If you’re a homeowner, you’ll know all too well that real estate is expensive. If you’re planning on making this sizeable investment, you should also make it a point to invest in your home’s upkeep. We think learning how to do minor home repairs yourself is a worthwhile skill for any homeowner to have, so we’ve rounded up four repair projects that are tried and true to be a manageable DIY.
Damage to drywall typically comes in two forms: small holes made by nails or screws or larger holes which require a few extra steps to repair. For large holes, that section of the drywall will need to be completely cut out and replaced after which the area can be patched with spackle and joint compound and sanded until smooth. For small holes from nails or screws, just spackle and sandpaper is necessary to perform the repair. Find more details on how to repair damaged drywall here:
Leaky Kitchen or Bathroom Pipes
Pipe leaks are commonly a result of a worn out washer or a loose/broken compression nut. Before commencing with the repairs, turn off the water, place a bucket under the pipe and twist off the compression nuts. After doing this, you can further survey the damage and gauge what needs to be replaced.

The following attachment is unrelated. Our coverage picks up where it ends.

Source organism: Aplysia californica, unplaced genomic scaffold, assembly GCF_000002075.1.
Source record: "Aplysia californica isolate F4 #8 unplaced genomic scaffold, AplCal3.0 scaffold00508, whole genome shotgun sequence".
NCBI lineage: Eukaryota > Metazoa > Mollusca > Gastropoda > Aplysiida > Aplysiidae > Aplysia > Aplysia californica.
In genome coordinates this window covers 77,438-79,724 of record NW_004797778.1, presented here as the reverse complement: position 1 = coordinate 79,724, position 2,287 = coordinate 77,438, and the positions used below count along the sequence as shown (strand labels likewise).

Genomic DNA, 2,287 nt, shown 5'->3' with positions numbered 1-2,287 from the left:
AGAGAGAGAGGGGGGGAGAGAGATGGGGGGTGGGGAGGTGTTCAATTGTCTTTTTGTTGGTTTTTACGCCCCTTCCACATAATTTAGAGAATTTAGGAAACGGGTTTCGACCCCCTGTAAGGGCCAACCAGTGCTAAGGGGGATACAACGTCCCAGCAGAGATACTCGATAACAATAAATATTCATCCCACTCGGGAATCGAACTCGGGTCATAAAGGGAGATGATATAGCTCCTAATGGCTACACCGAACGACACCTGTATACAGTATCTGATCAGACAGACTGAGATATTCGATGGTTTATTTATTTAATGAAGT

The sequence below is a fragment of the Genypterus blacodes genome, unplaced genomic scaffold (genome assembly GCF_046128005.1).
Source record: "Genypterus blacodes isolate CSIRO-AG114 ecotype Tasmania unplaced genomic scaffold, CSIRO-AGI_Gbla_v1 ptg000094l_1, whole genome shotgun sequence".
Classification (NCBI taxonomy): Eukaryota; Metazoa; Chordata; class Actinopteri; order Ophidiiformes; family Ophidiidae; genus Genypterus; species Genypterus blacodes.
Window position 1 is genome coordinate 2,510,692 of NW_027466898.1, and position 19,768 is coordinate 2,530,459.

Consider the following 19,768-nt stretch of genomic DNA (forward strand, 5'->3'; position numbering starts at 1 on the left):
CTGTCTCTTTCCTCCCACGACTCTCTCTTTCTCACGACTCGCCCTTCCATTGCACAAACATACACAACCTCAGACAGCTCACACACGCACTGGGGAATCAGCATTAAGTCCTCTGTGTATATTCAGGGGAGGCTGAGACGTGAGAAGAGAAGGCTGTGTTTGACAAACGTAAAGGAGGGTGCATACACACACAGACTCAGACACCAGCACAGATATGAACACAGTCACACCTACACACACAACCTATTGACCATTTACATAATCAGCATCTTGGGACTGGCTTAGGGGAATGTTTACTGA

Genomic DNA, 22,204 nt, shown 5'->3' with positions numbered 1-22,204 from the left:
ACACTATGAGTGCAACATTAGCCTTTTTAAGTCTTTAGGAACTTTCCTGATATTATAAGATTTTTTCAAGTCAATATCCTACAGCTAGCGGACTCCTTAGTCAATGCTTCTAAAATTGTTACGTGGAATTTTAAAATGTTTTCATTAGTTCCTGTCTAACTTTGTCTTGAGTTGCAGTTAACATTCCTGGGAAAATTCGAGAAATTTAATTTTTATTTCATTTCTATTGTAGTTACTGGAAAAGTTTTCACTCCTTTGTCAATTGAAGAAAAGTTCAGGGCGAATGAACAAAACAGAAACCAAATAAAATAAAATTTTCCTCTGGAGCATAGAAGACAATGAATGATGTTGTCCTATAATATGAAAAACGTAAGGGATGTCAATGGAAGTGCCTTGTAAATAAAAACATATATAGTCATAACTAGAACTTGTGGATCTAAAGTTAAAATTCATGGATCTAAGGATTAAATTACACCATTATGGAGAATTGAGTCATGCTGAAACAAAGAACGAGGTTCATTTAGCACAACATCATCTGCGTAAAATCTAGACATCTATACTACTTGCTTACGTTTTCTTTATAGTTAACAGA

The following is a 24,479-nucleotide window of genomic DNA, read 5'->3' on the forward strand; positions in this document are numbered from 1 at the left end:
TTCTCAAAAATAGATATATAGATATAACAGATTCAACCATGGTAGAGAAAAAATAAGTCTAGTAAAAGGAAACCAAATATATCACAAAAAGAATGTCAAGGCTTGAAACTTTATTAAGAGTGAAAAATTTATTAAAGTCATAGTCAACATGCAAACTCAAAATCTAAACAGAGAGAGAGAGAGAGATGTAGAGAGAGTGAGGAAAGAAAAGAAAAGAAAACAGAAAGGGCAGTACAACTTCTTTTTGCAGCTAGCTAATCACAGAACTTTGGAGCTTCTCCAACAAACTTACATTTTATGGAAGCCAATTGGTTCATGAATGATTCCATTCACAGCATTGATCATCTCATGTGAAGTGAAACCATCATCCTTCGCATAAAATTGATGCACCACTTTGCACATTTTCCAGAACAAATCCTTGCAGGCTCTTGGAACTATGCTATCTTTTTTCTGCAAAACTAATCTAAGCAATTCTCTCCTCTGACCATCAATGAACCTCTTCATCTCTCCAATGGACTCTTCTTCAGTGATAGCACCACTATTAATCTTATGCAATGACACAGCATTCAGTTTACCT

Find more details on how to fix leaky kitchen or bathroom pipes here.
Worn Down Caulking
Particularly in areas that experience persistent cold weather, it’s important to not only have caulking on your windows and doors, but to make sure that the caulking is in good condition so it can do it’s job and seal in your home’s heat. To replace worn out caulking is fairly simple. All you need is a caulking gun, caulking, and a measuring tape
Find more details on how to replace worn down caulking here.
Replacing a Thermostat
Older thermostat models are serious energy wasters and, over time, can cost you money you could otherwise be saving. What you want is a programmable thermostat and luckily, replacing your old model with a newer one is a fairly straightforward task.
Find more details on how to replace your thermostat here.